Government inaction puts staff and inmates in immigration detention at risk

March 31, 2020
A refugee rights protest in Sydney in November. Photo: Refugee Action Coalition, Sydney/Facebook

The federal government is not taking the necessary measures to reduce the risk of COVID-19 transmission to inmates and staff at its immigration detention facilities.

The United Nations warns the virus is likely to rage through places of detention. The Department of Health says on its website that people in detention are among those most at risk of getting the virus.

The United States and Britain have released some inmates, and New South Wales passed a law last week to release prisoners nearing the end of their sentence, to reduce the risk of transmission.

The Australasian Society for Infectious Diseases and the Australian College of Infection Prevention and Control said those in immigration detention cannot maintain the physical distancing and isolation measures that Prime Minister Scott Morrison is urging.

The potential scenario is that a staff member may transmit the virus to an inmate. It would then spread quickly among inmates and staff. When the staff leave, they would transmit it through the rest of the community.

The federal government is obliged to comply with the Work Health and Safety Act regarding immigration detention facilities. It is required to proactively and preventively ensure the health and safety of detainees and workers is not put at risk by the design or operation of a detention centre.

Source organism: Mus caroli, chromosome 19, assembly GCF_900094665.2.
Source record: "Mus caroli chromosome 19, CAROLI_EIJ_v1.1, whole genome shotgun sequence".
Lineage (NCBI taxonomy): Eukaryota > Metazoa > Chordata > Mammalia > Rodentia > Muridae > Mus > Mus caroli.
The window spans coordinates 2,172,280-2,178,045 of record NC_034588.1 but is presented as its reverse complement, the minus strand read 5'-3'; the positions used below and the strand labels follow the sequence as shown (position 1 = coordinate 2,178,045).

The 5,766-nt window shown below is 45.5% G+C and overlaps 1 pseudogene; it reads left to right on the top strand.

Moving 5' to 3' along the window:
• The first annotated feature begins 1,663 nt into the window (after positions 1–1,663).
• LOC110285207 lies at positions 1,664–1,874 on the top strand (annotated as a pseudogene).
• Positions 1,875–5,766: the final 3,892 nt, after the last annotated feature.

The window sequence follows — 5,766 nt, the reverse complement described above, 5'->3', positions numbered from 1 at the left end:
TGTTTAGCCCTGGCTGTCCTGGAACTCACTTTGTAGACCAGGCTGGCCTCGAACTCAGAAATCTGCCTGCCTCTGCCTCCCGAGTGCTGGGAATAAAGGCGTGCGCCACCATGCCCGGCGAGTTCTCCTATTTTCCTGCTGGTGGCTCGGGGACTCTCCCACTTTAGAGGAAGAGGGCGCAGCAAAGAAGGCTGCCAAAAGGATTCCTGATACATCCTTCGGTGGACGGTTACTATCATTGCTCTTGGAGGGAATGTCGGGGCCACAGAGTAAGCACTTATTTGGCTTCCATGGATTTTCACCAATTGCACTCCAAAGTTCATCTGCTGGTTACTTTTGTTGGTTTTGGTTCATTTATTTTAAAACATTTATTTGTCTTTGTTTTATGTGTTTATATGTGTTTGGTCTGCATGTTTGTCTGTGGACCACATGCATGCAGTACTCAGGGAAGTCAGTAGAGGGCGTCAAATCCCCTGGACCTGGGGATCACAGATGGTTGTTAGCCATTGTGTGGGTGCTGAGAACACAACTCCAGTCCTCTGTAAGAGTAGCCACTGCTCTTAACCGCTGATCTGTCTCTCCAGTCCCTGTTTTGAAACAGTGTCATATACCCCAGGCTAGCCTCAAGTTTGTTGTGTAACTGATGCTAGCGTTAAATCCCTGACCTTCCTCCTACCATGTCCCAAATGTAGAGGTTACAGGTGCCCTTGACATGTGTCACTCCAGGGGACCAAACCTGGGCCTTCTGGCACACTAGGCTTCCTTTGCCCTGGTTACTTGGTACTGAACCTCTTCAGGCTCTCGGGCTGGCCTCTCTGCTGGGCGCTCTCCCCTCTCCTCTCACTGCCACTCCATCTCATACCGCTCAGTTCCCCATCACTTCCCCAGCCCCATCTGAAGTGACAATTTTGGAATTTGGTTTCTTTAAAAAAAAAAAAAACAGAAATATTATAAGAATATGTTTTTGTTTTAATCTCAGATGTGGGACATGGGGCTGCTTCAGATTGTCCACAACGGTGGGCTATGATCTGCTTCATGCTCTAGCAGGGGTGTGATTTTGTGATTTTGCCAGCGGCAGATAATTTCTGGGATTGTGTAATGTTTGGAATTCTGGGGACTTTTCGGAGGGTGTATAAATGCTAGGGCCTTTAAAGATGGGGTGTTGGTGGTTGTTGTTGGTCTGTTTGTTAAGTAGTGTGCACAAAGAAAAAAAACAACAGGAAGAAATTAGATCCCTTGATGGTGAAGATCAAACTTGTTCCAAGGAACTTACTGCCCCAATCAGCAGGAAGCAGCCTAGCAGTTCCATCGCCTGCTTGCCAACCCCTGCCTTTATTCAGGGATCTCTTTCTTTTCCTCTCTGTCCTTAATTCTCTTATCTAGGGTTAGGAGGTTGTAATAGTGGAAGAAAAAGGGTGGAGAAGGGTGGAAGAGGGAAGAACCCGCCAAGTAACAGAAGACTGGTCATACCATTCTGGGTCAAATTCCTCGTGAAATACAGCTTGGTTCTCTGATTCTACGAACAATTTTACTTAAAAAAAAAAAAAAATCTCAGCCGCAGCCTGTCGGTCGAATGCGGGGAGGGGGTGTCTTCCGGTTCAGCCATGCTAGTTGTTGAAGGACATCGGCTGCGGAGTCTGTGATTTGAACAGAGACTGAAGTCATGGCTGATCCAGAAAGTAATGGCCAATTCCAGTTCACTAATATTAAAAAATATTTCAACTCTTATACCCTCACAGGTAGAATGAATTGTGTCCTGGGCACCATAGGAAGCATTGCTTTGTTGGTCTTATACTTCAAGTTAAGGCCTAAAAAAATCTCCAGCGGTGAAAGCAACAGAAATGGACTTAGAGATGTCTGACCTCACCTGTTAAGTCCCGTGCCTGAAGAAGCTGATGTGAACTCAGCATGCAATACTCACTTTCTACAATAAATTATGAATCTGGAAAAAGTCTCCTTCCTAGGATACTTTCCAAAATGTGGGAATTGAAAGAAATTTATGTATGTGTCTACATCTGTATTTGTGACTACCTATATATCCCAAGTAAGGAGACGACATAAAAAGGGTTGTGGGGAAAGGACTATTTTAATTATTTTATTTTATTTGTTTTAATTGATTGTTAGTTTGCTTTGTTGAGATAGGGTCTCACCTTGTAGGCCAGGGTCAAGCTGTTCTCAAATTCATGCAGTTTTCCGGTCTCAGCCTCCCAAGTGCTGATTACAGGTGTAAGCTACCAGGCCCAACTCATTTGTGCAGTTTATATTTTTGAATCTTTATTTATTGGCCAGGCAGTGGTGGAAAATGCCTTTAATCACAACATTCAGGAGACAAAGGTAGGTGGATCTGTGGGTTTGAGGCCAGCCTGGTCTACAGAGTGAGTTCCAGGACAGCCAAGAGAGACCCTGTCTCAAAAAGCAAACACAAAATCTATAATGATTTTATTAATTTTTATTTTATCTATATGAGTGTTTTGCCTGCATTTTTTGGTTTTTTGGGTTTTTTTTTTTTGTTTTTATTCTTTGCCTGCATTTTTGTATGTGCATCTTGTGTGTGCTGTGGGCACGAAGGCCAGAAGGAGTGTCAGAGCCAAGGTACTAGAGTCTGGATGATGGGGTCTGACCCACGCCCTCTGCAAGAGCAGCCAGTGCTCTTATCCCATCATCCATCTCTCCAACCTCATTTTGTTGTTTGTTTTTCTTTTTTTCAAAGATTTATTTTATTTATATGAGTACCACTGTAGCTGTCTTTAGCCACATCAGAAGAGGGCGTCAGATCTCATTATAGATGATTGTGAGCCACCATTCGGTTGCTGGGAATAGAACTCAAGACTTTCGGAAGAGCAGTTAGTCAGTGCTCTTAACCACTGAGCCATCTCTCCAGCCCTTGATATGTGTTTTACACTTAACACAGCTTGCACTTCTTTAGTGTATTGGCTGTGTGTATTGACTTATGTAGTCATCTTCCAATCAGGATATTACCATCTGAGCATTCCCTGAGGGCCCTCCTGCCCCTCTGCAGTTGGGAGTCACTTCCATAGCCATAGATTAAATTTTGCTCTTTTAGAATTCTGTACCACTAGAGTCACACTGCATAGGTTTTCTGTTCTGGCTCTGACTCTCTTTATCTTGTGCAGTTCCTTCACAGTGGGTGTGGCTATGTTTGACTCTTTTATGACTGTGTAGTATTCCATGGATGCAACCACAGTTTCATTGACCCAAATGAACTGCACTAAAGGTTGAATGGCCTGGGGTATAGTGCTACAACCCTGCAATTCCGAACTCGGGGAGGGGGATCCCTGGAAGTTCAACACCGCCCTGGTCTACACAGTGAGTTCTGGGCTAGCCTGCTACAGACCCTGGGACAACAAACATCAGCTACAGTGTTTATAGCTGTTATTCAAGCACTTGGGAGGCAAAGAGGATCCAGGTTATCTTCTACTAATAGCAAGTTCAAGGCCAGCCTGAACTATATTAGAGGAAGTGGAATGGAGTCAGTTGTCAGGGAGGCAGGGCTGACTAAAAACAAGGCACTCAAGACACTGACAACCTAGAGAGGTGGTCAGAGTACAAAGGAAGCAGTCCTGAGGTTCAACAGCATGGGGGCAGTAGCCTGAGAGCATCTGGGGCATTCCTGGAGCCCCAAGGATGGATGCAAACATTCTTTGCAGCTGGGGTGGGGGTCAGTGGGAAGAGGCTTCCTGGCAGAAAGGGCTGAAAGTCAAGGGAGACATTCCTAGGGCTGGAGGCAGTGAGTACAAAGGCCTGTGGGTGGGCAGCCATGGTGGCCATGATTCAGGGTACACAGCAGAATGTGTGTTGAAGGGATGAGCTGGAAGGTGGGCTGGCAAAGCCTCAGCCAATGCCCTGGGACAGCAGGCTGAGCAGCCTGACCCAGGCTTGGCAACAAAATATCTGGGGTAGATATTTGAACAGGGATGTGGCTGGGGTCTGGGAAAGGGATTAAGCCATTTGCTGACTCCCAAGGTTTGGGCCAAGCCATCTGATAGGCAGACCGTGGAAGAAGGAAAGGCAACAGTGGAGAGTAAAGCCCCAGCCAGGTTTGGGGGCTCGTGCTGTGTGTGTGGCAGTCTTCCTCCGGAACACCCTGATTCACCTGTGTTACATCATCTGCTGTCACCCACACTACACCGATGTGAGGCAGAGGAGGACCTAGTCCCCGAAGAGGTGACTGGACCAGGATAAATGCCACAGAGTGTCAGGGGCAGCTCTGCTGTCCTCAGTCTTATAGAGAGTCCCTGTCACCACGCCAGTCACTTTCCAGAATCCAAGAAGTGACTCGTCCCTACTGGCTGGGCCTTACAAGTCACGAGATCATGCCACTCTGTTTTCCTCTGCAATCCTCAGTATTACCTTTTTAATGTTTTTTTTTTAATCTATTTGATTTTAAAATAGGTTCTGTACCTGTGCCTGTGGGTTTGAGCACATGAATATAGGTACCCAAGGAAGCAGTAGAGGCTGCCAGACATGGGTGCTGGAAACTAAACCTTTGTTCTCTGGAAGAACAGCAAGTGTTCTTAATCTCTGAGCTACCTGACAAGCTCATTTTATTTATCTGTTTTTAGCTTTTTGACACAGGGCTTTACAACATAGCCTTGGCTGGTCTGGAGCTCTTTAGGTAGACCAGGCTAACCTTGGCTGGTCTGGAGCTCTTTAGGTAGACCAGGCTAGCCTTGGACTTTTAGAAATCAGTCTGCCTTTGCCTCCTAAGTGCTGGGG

Under section 27 of the Act, the decision-makers involved (the Commissioner of Australian Border Force and its Chief Medical Officer) are to advise the secretary of the Department of Immigration and Border Protection (DIBP) and home affairs minister Peter Dutton of the risks posed by COVID-19 to inmates and staff, as well as ways to lessen that risk.

It appears the DIBP is not taking even elementary steps to reduce risk, such as supplying soap, masks and ensuring its staff observe distancing precautions.

Asylum seekers that have been evacuated from Manus Island or Nauru for medical reasons have been told to apply for soap in writing to the Australian Border Force, which will respond in 14 days. These people have been locked up for nine months and have not had medical treatment.

What happens if they get infected?

We note that asylum seekers and refugees, who have been held in some instances for more than seven years, have not been found to be criminals. Even those held in these centres for failing the visa character test because of prior misdemeanours have served their sentences.

For the health of the nation as well as the health of those in immigration detention, Hunter Asylum Seeker Advocacy urges the government to abide by its Workplace Health and Safety obligations and move people out of detention into community settings as quickly as possible.

[Niko Leka is the convenor of Hunter Asylum Seeker Advocacy. This article was first published in the Newcastle Herald. Online actions for refugee rights will be held on Sunday April 5.]

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